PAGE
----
Was Jesus Born in Rural Rwanda?

It is Christmas in Kigali, and as usual, you know it by travelling to any taxi park across the city.

The congestion is characteristic of Christmas Eve, and Christmas as many are boarding to go upcountry to celebtrate with family and friends.

Well, Rwanda’s urban population is slightly below 20% as of 2017 which means that most of Kigali’s one million dwellers have roots upcountry, but the issue is why the rest struggle to go home, all of them on Christmas, making it impossible for transport companies to cater for them?

Zarius Nsengiyumva, a passenger who wanted to board to his home village in Nyamasheke district, Western Province was obliged to wait all morning – December 24.

When KT Press visited Nyabugogo Taxi Park at 2pm, he said; “I have been standing on this line since morning. It is 2pm now but I have no hope to get a bus,” he said. Christmas in Rwanda means reconnecting with family.

“I wish to celebrate Christmas with my parents, brothers, I has been a year without visiting them,” Nsengiyumva told KT Press.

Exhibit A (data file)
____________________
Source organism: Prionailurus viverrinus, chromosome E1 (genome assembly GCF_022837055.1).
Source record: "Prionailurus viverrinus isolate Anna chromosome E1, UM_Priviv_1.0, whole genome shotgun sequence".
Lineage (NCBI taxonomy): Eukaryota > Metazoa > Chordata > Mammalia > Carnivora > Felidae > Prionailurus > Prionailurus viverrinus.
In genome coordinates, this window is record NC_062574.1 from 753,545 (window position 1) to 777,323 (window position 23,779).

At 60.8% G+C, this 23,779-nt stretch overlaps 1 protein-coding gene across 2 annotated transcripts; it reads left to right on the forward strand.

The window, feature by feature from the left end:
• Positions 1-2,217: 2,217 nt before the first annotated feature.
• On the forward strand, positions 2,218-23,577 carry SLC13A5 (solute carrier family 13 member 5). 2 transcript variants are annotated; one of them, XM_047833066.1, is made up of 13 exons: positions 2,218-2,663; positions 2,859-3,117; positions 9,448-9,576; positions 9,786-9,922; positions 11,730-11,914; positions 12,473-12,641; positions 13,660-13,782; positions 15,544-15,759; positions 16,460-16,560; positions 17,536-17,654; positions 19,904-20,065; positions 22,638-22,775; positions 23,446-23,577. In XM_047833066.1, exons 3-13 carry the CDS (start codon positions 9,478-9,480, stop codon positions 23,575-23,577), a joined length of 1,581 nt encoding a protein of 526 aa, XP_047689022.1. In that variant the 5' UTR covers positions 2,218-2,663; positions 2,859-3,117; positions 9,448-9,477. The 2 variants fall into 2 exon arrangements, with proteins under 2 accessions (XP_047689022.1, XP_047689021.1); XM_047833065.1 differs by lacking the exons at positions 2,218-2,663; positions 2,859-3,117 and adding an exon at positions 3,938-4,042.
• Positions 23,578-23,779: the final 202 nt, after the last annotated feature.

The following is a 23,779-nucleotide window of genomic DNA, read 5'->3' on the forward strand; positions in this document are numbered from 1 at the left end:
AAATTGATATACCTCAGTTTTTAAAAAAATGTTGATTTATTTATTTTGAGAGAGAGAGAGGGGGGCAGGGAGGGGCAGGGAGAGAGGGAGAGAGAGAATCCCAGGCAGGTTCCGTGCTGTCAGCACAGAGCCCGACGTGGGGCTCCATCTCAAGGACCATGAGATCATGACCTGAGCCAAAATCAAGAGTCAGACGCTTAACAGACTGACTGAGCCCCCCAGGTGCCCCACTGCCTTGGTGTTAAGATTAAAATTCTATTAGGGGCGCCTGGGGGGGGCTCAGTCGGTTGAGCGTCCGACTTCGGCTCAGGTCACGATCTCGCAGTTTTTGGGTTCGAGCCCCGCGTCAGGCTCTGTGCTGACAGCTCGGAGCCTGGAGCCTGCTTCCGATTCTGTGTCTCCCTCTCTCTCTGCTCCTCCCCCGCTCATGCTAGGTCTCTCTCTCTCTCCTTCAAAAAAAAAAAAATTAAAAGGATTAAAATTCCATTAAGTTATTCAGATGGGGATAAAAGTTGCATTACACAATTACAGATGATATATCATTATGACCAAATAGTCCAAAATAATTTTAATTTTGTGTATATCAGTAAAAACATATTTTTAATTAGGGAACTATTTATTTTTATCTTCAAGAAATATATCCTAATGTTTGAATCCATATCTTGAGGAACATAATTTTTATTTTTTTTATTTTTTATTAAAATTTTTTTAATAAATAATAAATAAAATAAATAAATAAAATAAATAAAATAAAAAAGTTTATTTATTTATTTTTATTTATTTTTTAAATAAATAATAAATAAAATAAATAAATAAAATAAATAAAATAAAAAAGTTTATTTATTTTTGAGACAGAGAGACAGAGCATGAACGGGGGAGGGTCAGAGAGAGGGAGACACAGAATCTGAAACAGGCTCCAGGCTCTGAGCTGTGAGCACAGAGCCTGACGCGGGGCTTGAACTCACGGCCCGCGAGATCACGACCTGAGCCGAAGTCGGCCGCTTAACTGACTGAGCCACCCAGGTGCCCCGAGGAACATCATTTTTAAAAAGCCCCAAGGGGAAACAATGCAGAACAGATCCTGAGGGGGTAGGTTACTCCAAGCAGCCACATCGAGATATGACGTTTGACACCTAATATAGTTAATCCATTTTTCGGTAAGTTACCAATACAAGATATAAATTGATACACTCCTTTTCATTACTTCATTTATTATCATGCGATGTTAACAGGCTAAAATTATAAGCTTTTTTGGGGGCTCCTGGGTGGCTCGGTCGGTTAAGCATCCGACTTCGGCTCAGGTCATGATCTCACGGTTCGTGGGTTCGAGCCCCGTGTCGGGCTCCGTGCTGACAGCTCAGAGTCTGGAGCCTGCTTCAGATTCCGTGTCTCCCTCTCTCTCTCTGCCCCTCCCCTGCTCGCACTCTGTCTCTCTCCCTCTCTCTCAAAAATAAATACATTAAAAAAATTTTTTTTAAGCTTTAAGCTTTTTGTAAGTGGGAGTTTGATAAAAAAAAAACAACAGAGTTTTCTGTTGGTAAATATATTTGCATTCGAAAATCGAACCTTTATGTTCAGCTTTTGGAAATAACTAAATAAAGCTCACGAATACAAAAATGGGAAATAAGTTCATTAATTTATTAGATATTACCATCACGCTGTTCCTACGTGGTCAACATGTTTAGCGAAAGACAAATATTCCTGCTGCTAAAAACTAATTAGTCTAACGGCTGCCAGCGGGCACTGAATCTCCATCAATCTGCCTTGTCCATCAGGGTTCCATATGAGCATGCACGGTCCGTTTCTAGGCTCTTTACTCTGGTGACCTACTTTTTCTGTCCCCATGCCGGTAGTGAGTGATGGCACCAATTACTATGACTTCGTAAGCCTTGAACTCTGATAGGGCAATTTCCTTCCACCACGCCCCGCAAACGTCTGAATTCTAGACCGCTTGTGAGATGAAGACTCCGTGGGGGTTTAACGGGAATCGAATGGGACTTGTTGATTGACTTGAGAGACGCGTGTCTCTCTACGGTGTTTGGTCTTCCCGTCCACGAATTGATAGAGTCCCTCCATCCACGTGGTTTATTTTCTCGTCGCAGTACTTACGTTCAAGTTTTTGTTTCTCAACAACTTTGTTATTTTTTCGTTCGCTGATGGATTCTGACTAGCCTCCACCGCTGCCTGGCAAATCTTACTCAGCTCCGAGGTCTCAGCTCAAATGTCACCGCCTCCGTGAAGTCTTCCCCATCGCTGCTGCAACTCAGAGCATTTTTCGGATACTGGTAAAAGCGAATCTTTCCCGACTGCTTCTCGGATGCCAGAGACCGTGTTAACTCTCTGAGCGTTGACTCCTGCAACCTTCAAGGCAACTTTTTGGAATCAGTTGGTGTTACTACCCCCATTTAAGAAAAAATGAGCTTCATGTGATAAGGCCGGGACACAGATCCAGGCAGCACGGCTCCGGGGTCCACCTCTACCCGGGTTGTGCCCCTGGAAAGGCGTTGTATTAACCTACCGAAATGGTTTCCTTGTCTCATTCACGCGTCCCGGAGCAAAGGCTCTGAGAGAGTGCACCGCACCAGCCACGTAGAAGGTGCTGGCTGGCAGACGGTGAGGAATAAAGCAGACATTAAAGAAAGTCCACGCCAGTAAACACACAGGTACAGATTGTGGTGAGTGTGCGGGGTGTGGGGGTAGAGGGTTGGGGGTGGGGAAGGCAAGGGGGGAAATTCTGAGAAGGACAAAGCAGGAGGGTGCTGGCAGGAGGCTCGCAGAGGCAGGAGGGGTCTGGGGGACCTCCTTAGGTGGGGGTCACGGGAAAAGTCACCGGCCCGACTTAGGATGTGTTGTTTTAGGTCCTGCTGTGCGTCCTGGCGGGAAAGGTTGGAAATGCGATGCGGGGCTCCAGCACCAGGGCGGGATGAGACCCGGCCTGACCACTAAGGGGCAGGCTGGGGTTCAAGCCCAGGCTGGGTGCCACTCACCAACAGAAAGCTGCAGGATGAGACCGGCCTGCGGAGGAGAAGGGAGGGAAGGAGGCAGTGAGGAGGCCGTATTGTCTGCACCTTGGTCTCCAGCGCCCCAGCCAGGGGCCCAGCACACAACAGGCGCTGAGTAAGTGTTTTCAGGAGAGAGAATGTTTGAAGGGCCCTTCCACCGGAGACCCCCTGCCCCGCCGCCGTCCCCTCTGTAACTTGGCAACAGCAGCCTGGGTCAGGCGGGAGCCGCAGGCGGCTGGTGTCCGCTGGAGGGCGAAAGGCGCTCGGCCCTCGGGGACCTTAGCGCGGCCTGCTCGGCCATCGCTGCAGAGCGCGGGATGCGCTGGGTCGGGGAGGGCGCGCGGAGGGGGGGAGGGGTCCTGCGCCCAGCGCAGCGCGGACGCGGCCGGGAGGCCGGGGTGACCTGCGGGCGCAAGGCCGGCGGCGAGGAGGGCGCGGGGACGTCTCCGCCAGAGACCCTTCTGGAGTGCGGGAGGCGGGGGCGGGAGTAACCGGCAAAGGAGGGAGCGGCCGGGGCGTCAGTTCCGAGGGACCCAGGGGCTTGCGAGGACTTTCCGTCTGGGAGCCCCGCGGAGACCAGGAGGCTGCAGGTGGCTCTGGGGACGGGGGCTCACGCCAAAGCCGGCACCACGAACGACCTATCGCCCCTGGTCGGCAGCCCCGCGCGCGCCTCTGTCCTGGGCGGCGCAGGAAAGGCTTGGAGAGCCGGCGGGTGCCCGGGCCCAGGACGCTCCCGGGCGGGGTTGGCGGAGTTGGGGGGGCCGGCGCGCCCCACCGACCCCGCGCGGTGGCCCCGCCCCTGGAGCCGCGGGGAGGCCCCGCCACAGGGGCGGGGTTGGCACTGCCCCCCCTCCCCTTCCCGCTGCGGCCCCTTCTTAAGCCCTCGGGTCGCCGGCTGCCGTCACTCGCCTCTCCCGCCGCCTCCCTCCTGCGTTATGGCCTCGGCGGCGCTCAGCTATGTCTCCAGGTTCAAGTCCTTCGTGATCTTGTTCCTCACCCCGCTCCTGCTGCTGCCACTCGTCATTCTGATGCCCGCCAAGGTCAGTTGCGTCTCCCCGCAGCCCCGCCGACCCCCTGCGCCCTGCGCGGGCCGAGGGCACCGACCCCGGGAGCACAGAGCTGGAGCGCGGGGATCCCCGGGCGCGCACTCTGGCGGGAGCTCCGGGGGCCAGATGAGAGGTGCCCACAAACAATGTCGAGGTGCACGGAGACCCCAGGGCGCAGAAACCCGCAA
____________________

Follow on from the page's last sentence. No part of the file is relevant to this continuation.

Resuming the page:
Christmas shopping in Kigali

For Nsengiyumva and many other passengers, public transport companies should ”prepare the day as we also prepare it. They should hire more vehicles to transport us on this day because you don’t want to spend it alone,” Nsengiyumva suggests in a view he shares with many other stuck passengers.

On the other hand however, drivers think passengers should learn to adjust.

“I think passengers should learn a lesson and start traveling earlier than waiting for this day to travel for festive season,” suggests Jean Claude Gatete who drives a bus that plies Kigali – Rusumo on the border between Rwanda and Tanzania.

A part from travelling upcountry, another big thing in capital Kigali is shopping food commodities.

Butcheries are crammed, supermarkets full to capacity with women and young ladies looking for ingredients for a special meal while most men have started drinking.

No wonder, butcheries are the busiest shops at this time of the year given the nickname the community has given meat – Imbonekarimwe (The Rare delicacy).

Most Rwandans especially in rural areas eat meat once a year – on Christmas.

For this reason Jean Claude Gatete, the president of Umucyo Bucher Cooperative in Nyabugogo neighbourhood was unhappy because he was not able to slaughter as many animals as he wished.

“Our target was 15 animals, but we only managed to get eight. Everyone nowadays is looking for an animal to slaughter. We did not get enough from the market,” he said.

All photos and many more here by Roger Mark Rutindukanamurego

 

 

 




Leave a Comment